Hudson Mohawke : Lantern

Hudson Mohawke Lantern

Lantern, the second album by Scottish producer Hudson Mohawke, gets off to a surprisingly slow start for an artist known in large part for his bombastic sounds. After a buzzing, static-laden intro title track not dissimilar to the opening 20 seconds of Yeezus (to which Mohawke contributed), first single “Very First Breath” seems like a miscue. Maybe it’s just a poor choice of vocalist, as guest Irfane’s voice—either through poor technique or manipulation—sounds thin and awkward, but even with steady beat it doesn’t set the table well for the progression of the record.

Fortunately, the real beginning of the album is immediately after that, with “Ryderz.” Mohawke has spoken about how he doesn’t want to be pigeonholed as a rap/modern trap producer, but…well, he kind of does his best work with a hip-hop template. “Ryderz” uses an utterly gorgeous D.J. Rogers sample as the foundation to support a body of wildly blaring synths and skittering hi-hats. It’s a mixtape rapper’s dream, as is the similarly executed “Scud Books,” the latter of which will sound particularly great to fans of TNGHT, Mohawke’s collaborative project with Lunice. Despite the misstep of “Very First Breath,” on a whole Lantern actually succeeds fairly well as a showcase of Mohawke’s interest in a more diverse sound.

Consider how he follows up “Scud Books” with a run of vocal tracks (two of only five on the 14-song album). The first, “Indian Steps,” is an extremely subdued ballad anchored by Antony Hegarty of Antony & the Johnsons. Its only loudness stems from the steady boom-bap drums as Antony whispers pleas to a long-gone lover or friend in his inimitable croon, and Mohawke lays subtle chimes and blips in the background in a manner reminiscent of mid-2000s M83. After brief, interesting-if-inessential instrumental “Lil Djembe,” Miguel shows up on the aptly named “Deepspace” with his cosmic style of soul, over an ocean of reverb-laden synth and guitar noise. Mohawke tweaks his style to accommodate these guests without fundamentally altering the sonic elements his work always possesses—hip-hop drums, buzzy keyboards and swelling symphonic sounds (typically horns). Then after another video-game-blip interlude, “Shadows,” Jhene Aiko takes the lead and is treated to better, more atmospheric production than she got for her any of her EPs or albums.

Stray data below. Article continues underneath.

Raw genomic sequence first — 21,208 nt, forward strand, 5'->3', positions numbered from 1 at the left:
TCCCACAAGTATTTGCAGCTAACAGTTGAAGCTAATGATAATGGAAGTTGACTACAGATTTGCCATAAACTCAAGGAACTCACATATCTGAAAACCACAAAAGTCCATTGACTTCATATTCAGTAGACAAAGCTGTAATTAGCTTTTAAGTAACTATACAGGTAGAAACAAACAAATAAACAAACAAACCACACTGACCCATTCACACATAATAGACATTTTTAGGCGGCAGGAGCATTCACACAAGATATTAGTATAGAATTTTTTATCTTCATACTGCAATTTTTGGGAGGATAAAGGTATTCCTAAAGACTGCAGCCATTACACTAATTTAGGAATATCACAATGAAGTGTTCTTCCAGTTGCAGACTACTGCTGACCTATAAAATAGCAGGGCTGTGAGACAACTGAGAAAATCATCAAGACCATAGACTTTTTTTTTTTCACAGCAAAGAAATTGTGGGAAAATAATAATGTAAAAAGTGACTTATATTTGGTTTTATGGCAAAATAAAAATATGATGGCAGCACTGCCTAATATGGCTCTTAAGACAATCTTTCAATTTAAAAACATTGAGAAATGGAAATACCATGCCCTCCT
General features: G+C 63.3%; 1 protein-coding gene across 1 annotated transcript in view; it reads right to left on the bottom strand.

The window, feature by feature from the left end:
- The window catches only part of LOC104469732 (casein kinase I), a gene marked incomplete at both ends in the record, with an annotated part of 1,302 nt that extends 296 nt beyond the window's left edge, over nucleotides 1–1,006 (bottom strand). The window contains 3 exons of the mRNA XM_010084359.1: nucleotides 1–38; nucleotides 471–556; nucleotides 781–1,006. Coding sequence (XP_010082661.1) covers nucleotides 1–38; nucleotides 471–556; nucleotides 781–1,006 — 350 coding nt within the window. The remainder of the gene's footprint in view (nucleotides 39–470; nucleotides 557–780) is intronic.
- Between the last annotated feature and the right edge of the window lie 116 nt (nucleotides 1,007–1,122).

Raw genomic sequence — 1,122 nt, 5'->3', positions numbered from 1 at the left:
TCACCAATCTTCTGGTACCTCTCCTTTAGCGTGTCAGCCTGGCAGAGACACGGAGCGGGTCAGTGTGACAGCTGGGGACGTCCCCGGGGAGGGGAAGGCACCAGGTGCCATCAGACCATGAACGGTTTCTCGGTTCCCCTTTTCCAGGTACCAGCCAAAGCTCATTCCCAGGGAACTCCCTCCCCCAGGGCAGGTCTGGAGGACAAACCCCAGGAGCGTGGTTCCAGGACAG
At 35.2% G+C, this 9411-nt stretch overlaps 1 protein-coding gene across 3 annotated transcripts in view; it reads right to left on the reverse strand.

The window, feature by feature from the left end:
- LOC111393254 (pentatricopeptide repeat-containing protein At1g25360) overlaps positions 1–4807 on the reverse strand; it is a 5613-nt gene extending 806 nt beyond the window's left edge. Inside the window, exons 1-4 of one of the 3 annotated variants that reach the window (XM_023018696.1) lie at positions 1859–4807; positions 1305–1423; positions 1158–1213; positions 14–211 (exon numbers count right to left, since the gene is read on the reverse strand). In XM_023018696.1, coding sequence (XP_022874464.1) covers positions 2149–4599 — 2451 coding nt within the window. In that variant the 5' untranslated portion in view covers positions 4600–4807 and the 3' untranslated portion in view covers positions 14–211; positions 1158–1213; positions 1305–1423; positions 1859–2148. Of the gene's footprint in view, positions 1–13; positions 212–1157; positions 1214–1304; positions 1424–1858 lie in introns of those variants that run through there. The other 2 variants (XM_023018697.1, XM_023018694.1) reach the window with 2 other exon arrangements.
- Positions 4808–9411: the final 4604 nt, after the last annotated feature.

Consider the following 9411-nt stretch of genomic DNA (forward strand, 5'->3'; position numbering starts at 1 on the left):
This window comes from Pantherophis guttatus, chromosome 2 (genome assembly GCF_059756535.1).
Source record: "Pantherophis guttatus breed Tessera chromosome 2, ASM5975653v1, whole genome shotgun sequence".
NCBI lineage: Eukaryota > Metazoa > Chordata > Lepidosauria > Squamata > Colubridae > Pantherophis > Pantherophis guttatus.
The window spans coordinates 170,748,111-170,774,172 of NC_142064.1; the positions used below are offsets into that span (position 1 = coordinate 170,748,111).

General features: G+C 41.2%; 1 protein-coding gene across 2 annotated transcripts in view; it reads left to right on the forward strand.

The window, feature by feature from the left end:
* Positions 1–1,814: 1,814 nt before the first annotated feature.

The instrumentals are no less diverse. Some, like closing track “Brave New World,” are akin to power-pop, while others (“Portrait of Luci,” “Warriors,” “System”) are best described as a superior, much more interesting version of the Flosstradamus/Diplo EDM-trap (read: white trap) style. On “Kettles,” Mohawke creates a woodwind/horn-driven orchestral interlude with his synthesizers that still manages to carry the urgency of an impending explosion common to all of his work.

Making an eclectic, exploratory album is not the easiest way to create a cohesive flow within the confines of the album structure, especially not in electronic music. As a result, Lantern has its peaks and valleys, and you don’t quite get a sense of a prominent direction Mohawke wants to go in for future work. It’s almost as if he’s examining options for musical identities. But this does ensure that the album is never boring, and that he can adapt his abilities to a wide range of vocalists as well as create intriguing sonic environments on his own. It’d be fascinating to see him work with a single rapper or singer on a project, and given the possibilities he’s hinted at here, that could well be in the cards for the future.

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